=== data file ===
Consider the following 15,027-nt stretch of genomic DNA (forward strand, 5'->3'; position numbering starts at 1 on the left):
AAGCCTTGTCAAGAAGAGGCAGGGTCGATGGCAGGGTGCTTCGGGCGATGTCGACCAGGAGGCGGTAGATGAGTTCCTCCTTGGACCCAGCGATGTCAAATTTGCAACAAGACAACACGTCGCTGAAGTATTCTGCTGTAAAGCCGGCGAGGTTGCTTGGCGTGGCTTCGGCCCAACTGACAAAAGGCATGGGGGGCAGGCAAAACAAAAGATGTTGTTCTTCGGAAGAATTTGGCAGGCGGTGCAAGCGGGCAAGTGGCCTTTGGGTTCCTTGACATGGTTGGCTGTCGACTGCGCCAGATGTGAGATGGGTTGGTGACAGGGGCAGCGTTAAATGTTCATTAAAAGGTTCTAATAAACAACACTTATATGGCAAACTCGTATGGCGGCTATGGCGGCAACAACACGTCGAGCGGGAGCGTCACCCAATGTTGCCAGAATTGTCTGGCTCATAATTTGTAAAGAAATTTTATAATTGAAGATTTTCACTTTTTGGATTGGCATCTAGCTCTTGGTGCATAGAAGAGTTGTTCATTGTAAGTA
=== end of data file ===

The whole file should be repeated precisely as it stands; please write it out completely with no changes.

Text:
Consider the following 15,027-nt stretch of genomic DNA (forward strand, 5'->3'; position numbering starts at 1 on the left):
AAGCCTTGTCAAGAAGAGGCAGGGTCGATGGCAGGGTGCTTCGGGCGATGTCGACCAGGAGGCGGTAGATGAGTTCCTCCTTGGACCCAGCGATGTCAAATTTGCAACAAGACAACACGTCGCTGAAGTATTCTGCTGTAAAGCCGGCGAGGTTGCTTGGCGTGGCTTCGGCCCAACTGACAAAAGGCATGGGGGGCAGGCAAAACAAAAGATGTTGTTCTTCGGAAGAATTTGGCAGGCGGTGCAAGCGGGCAAGTGGCCTTTGGGTTCCTTGACATGGTTGGCTGTCGACTGCGCCAGATGTGAGATGGGTTGGTGACAGGGGCAGCGTTAAATGTTCATTAAAAGGTTCTAATAAACAACACTTATATGGCAAACTCGTATGGCGGCTATGGCGGCAACAACACGTCGAGCGGGAGCGTCACCCAATGTTGCCAGAATTGTCTGGCTCATAATTTGTAAAGAAATTTTATAATTGAAGATTTTCACTTTTTGGATTGGCATCTAGCTCTTGGTGCATAGAAGAGTTGTTCATTGTAAGTA